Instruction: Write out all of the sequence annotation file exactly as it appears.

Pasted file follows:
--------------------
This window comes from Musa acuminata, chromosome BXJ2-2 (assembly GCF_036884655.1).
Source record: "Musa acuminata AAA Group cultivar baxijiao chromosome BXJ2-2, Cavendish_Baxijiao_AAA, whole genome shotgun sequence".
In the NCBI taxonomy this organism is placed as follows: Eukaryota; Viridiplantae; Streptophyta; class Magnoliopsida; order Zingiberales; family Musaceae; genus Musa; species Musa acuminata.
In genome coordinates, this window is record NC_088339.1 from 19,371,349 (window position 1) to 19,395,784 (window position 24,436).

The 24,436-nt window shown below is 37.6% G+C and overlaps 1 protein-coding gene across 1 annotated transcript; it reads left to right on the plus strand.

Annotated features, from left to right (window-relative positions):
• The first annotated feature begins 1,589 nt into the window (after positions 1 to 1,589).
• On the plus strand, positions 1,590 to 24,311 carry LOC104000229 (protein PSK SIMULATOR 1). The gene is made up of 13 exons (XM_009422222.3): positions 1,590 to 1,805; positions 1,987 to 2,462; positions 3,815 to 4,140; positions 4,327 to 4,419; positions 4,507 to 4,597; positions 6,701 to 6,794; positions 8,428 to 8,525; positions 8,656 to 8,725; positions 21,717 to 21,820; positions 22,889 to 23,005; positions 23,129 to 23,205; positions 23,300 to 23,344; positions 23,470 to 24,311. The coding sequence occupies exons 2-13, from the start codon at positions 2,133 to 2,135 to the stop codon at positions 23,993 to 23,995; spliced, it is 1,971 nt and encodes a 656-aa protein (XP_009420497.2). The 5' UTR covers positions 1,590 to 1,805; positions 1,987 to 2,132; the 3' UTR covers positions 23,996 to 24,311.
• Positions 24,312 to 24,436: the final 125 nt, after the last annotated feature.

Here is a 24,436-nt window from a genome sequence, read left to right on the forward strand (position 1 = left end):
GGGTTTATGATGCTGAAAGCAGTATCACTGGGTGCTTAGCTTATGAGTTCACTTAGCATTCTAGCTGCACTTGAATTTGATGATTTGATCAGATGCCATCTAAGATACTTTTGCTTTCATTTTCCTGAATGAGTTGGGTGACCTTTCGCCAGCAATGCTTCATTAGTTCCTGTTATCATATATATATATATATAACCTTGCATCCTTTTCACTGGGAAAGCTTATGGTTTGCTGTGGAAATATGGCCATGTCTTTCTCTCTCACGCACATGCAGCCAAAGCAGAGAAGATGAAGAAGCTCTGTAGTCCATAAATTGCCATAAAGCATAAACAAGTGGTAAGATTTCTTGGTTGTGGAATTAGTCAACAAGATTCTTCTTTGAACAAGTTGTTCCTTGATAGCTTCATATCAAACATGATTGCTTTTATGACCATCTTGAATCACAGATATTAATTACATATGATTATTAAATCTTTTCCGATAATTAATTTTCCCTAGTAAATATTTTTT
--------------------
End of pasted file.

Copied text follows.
This window comes from Musa acuminata, chromosome BXJ2-2 (assembly GCF_036884655.1).
Source record: "Musa acuminata AAA Group cultivar baxijiao chromosome BXJ2-2, Cavendish_Baxijiao_AAA, whole genome shotgun sequence".
In the NCBI taxonomy this organism is placed as follows: Eukaryota; Viridiplantae; Streptophyta; class Magnoliopsida; order Zingiberales; family Musaceae; genus Musa; species Musa acuminata.
In genome coordinates, this window is record NC_088339.1 from 19,371,349 (window position 1) to 19,395,784 (window position 24,436).

The 24,436-nt window shown below is 37.6% G+C and overlaps 1 protein-coding gene across 1 annotated transcript; it reads left to right on the plus strand.

Annotated features, from left to right (window-relative positions):
• The first annotated feature begins 1,589 nt into the window (after positions 1 to 1,589).
• On the plus strand, positions 1,590 to 24,311 carry LOC104000229 (protein PSK SIMULATOR 1). The gene is made up of 13 exons (XM_009422222.3): positions 1,590 to 1,805; positions 1,987 to 2,462; positions 3,815 to 4,140; positions 4,327 to 4,419; positions 4,507 to 4,597; positions 6,701 to 6,794; positions 8,428 to 8,525; positions 8,656 to 8,725; positions 21,717 to 21,820; positions 22,889 to 23,005; positions 23,129 to 23,205; positions 23,300 to 23,344; positions 23,470 to 24,311. The coding sequence occupies exons 2-13, from the start codon at positions 2,133 to 2,135 to the stop codon at positions 23,993 to 23,995; spliced, it is 1,971 nt and encodes a 656-aa protein (XP_009420497.2). The 5' UTR covers positions 1,590 to 1,805; positions 1,987 to 2,132; the 3' UTR covers positions 23,996 to 24,311.
• Positions 24,312 to 24,436: the final 125 nt, after the last annotated feature.

Here is a 24,436-nt window from a genome sequence, read left to right on the forward strand (position 1 = left end):
GGGTTTATGATGCTGAAAGCAGTATCACTGGGTGCTTAGCTTATGAGTTCACTTAGCATTCTAGCTGCACTTGAATTTGATGATTTGATCAGATGCCATCTAAGATACTTTTGCTTTCATTTTCCTGAATGAGTTGGGTGACCTTTCGCCAGCAATGCTTCATTAGTTCCTGTTATCATATATATATATATATAACCTTGCATCCTTTTCACTGGGAAAGCTTATGGTTTGCTGTGGAAATATGGCCATGTCTTTCTCTCTCACGCACATGCAGCCAAAGCAGAGAAGATGAAGAAGCTCTGTAGTCCATAAATTGCCATAAAGCATAAACAAGTGGTAAGATTTCTTGGTTGTGGAATTAGTCAACAAGATTCTTCTTTGAACAAGTTGTTCCTTGATAGCTTCATATCAAACATGATTGCTTTTATGACCATCTTGAATCACAGATATTAATTACATATGATTATTAAATCTTTTCCGATAATTAATTTTCCCTAGTAAATATTTTTT